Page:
When the inevitable day came that she ended the relationship, I was completely distraught. It blindsided me because I had chosen to be ignorant of how unhealthy the relationship had become. I had invested so much of myself and my identity into the relationship that I felt as if someone had ripped out my heart.
I made a promise to myself that day that I would never let anyone have that level of control over me ever again (this was me going into my shock/withdrawal stage that I will touch on shortly).
What Happens To You Emotionally When You Feel Abandoned?
When abandonment occurs (whether from a parent leaving you, an intimate relationship ending, or any other number of traumatic events that could take place) the abandoned person withdraws into themselves. Just like a turtle hiding in it’s protective shell, the abandoned person needs to protect themselves from what feels like a physical attack on their well being.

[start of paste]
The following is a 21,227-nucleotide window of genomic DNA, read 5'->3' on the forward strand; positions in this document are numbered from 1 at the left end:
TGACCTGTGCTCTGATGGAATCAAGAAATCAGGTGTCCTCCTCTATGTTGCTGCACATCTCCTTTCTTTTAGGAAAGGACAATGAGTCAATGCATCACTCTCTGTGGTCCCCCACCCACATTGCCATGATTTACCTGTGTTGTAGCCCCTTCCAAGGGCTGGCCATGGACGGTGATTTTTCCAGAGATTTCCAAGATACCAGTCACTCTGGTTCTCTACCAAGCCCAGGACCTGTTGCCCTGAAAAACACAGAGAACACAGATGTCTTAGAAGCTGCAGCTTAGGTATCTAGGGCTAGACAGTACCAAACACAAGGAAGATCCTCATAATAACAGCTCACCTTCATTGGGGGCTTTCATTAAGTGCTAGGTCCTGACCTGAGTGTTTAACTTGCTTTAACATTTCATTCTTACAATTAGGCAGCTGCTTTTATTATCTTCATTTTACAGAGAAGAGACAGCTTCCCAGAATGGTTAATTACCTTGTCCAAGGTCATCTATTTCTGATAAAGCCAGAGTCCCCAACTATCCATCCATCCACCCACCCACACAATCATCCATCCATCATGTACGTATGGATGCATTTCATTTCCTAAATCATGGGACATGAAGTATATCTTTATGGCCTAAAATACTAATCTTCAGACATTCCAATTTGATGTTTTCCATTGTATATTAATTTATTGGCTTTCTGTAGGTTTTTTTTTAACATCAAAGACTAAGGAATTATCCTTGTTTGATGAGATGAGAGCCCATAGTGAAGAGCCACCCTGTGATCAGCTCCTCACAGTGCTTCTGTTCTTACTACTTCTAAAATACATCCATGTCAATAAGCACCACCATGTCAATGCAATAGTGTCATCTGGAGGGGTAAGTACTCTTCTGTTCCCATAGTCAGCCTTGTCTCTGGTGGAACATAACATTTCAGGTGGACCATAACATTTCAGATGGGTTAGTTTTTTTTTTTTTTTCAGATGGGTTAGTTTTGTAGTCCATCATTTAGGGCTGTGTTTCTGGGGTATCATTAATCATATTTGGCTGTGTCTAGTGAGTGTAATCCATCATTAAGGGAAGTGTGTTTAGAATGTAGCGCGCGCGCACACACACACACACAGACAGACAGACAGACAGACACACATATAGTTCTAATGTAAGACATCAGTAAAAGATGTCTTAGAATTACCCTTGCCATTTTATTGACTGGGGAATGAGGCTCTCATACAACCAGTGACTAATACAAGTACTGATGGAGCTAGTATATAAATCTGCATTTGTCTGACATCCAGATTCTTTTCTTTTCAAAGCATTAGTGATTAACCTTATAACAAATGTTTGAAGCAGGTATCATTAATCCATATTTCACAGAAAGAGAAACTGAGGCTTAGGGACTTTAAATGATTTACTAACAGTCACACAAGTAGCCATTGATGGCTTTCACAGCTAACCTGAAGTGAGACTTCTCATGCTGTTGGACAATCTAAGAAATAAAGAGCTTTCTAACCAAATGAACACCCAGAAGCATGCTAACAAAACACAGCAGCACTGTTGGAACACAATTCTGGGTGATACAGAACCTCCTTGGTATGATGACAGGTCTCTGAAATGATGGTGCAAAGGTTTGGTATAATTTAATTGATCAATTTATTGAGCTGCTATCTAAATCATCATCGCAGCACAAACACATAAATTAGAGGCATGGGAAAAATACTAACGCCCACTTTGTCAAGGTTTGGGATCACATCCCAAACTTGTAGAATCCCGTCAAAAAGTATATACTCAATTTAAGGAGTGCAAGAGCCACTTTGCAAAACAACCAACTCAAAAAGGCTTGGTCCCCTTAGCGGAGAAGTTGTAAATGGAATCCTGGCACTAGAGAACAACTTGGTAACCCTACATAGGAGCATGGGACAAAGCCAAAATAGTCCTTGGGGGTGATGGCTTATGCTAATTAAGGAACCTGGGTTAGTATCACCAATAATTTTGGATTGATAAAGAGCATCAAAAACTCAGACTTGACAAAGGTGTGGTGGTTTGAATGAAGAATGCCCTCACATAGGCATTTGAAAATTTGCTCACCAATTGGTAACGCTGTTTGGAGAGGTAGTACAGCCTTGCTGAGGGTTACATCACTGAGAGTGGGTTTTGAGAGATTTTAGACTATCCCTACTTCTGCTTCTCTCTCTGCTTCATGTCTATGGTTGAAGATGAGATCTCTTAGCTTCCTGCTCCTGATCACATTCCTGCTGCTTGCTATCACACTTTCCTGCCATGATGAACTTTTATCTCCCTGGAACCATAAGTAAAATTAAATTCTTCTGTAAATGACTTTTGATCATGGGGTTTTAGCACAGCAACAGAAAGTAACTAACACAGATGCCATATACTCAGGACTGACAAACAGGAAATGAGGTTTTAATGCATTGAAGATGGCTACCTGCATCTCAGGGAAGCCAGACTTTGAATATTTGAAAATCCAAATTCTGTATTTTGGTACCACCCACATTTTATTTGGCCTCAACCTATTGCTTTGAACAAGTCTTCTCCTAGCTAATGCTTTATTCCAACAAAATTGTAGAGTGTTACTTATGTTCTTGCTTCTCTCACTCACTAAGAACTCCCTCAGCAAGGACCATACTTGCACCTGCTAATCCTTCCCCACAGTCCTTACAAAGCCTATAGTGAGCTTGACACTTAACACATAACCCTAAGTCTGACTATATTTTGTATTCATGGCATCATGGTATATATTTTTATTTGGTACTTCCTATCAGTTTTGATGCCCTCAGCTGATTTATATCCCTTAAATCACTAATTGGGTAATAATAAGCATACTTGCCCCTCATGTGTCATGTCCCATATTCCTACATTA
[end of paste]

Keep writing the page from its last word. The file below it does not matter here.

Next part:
The stages of loss of abandonment are shock, denial, anger, bargaining, depression, testing, and acceptance. These stages do not necessarily occur in a linear or progressive fashion. You can experience some of these stages in a cynical manner and others not at all. It is completely a personal experience and none of the stages are healthier or more or less correct than the others. Emotions simply are what they are.
Shock: Not being able to comprehend that the relationship has been severed.
Denial: Not accepting that the relationship is being severed.
Anger: Trying to salvage the relationship by blaming the abandoner for their wrongdoings.
Bargaining: Promising to make changes in order to keep the abandoner from leaving.
Depression: Withdrawing into oneself and away from the world while simultaneously blaming oneself for the end of the relationship.